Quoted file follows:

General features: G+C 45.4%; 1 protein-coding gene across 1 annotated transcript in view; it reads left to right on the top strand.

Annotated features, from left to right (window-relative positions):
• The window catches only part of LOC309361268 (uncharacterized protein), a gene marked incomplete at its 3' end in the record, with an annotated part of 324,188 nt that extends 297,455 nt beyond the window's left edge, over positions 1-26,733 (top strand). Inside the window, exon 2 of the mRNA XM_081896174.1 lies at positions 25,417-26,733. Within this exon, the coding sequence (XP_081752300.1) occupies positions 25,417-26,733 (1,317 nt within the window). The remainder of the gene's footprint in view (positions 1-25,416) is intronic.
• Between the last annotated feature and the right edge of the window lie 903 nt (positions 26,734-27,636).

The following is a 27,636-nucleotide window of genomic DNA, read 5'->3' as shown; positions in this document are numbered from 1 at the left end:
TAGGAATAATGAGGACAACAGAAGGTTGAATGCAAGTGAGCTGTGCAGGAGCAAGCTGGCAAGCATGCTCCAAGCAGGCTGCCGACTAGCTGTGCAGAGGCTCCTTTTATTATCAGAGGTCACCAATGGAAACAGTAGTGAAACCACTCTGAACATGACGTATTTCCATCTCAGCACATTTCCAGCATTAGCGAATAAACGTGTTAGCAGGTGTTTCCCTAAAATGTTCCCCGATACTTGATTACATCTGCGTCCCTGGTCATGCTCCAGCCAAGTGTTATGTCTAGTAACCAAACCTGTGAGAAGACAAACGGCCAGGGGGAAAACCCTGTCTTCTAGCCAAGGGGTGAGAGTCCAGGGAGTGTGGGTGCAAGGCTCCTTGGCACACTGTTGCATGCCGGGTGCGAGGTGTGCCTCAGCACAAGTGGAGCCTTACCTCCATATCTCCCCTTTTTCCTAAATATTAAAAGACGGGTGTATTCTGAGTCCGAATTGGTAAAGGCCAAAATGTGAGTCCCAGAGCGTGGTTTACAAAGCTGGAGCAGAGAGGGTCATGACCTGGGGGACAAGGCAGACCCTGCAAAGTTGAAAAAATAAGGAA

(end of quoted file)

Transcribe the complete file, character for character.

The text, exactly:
General features: G+C 45.4%; 1 protein-coding gene across 1 annotated transcript in view; it reads left to right on the top strand.

Annotated features, from left to right (window-relative positions):
• The window catches only part of LOC309361268 (uncharacterized protein), a gene marked incomplete at its 3' end in the record, with an annotated part of 324,188 nt that extends 297,455 nt beyond the window's left edge, over positions 1-26,733 (top strand). Inside the window, exon 2 of the mRNA XM_081896174.1 lies at positions 25,417-26,733. Within this exon, the coding sequence (XP_081752300.1) occupies positions 25,417-26,733 (1,317 nt within the window). The remainder of the gene's footprint in view (positions 1-25,416) is intronic.
• Between the last annotated feature and the right edge of the window lie 903 nt (positions 26,734-27,636).

The following is a 27,636-nucleotide window of genomic DNA, read 5'->3' as shown; positions in this document are numbered from 1 at the left end:
TAGGAATAATGAGGACAACAGAAGGTTGAATGCAAGTGAGCTGTGCAGGAGCAAGCTGGCAAGCATGCTCCAAGCAGGCTGCCGACTAGCTGTGCAGAGGCTCCTTTTATTATCAGAGGTCACCAATGGAAACAGTAGTGAAACCACTCTGAACATGACGTATTTCCATCTCAGCACATTTCCAGCATTAGCGAATAAACGTGTTAGCAGGTGTTTCCCTAAAATGTTCCCCGATACTTGATTACATCTGCGTCCCTGGTCATGCTCCAGCCAAGTGTTATGTCTAGTAACCAAACCTGTGAGAAGACAAACGGCCAGGGGGAAAACCCTGTCTTCTAGCCAAGGGGTGAGAGTCCAGGGAGTGTGGGTGCAAGGCTCCTTGGCACACTGTTGCATGCCGGGTGCGAGGTGTGCCTCAGCACAAGTGGAGCCTTACCTCCATATCTCCCCTTTTTCCTAAATATTAAAAGACGGGTGTATTCTGAGTCCGAATTGGTAAAGGCCAAAATGTGAGTCCCAGAGCGTGGTTTACAAAGCTGGAGCAGAGAGGGTCATGACCTGGGGGACAAGGCAGACCCTGCAAAGTTGAAAAAATAAGGAA